• Iowa State U. (Rhetoric & Profession Communication)
  • Indiana U. of Pennsylvania (Composition and TESOL)
  • Miami U. (OH) (Composition & Rhetoric)
  • Wednesday, November 14, 2007

    House Bill Forces Colleges to Police Copyright or Risk Losing Fed. Aid

    A House Bill has been introduced on Nov. 7 (over 700 pages long -- to reauthorize the Higher Education Act (HEA), "College Opportunity and Affordability Act of 2007") requiring institutions of higher education to develop new institutional plans for addressing infringement on
    their networks or risk losing federal funding.

    I learned about this at the League for Innovation Conference on Information Technology in Nashville this week -- however, a number of bloggers have taken up the cause, asking for concerned citizens to write their congress persons. My understanding is that this is an urgent matter. I heard that the bill could be signed tomorrow--although I am not able to independently confirm that.

    Stuart Selber presented a paper on related issues at the WIDE conference a couple years ago.

    According to "Talking Points" by Educause (taken verbatim from ):

    "Part two occurs in a new SEC. 494 (A), CAMPUS-BASED DIGITAL THEFT PREVENTION, which requires that all institutions eligible for financial aid under Title IV "(2) develop a plan for offering alternatives to illegal downloading or peer-to-peer distribution of intellectual property as well as a plan to explore technology-based deterrents to prevent such illegal activity." These requirements are unacceptable and the higher education community urges that this section be removed from the bill.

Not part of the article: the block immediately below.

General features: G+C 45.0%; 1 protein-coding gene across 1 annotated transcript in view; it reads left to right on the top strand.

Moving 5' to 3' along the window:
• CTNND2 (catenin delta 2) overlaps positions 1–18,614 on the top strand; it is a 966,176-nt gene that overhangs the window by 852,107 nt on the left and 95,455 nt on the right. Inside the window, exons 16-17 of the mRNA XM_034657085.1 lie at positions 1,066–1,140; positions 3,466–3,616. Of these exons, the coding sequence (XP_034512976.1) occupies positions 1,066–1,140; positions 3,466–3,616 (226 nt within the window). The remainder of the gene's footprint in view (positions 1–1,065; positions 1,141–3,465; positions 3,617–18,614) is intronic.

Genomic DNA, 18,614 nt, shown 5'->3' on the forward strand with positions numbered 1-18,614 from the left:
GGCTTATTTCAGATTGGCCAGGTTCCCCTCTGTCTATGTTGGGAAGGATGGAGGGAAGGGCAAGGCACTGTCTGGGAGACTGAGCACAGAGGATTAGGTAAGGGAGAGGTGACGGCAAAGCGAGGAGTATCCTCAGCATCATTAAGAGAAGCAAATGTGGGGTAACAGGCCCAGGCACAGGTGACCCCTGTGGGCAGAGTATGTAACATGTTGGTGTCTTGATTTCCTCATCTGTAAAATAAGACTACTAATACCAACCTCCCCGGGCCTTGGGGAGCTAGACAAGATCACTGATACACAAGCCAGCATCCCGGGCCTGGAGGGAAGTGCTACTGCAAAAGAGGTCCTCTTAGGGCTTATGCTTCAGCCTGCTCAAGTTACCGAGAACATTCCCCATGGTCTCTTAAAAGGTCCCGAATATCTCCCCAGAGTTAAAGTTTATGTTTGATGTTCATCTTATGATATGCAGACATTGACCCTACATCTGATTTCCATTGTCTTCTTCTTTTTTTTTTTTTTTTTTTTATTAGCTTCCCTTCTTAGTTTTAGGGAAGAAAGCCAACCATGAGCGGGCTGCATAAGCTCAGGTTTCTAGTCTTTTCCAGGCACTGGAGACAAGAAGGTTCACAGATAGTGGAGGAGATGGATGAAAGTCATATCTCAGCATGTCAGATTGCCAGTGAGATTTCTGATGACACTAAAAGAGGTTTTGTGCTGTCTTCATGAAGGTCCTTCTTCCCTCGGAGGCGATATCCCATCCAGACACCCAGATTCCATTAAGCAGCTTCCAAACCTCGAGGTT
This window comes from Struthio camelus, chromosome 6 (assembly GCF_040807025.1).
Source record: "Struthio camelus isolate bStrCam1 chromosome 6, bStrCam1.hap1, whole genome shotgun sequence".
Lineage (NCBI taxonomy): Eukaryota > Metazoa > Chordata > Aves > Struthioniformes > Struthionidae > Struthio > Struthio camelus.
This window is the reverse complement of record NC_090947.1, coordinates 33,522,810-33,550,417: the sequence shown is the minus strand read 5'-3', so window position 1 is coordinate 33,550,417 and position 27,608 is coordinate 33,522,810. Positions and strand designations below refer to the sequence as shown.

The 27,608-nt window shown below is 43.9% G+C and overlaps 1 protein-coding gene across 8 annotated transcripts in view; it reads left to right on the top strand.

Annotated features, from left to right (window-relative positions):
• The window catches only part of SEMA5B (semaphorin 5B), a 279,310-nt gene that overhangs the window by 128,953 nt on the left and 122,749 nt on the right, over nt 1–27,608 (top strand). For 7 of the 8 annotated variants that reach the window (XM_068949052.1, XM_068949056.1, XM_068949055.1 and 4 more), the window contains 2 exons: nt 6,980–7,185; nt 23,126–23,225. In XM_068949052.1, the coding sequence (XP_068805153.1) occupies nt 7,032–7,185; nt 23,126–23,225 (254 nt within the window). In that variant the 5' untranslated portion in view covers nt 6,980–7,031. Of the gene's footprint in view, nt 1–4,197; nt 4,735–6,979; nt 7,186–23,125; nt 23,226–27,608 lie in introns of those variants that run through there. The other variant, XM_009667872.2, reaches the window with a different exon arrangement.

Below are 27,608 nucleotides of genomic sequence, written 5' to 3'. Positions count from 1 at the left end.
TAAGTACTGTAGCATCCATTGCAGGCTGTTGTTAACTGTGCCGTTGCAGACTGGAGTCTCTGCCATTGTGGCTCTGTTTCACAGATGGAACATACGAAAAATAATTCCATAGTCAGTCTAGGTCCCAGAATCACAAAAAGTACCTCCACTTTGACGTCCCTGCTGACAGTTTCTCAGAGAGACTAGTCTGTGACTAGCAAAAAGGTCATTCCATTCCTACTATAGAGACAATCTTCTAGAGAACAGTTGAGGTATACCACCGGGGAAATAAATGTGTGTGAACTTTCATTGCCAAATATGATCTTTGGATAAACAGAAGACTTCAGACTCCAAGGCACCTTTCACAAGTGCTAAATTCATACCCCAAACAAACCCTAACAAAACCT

• Campuses that offer legal downloading services typically must charge a student fee to cover the expense. Taken across all campuses, this practice could represent a transfer of over $400 million annually from higher education to the entertainment industry while raising the cost
    of higher education.

    • Most colleges and universities have already considered offering legal, online music or movie services. Their students, however, have often told them they do not want to use or pay for these services because they do not carry musicians that the students want, do not work with Apple iPods, etc. The failure of industry to create and offer attractive downloading services should not lead to a federal solution in which colleges and universities must bear an additional financial burden so that industry can sell more of these services.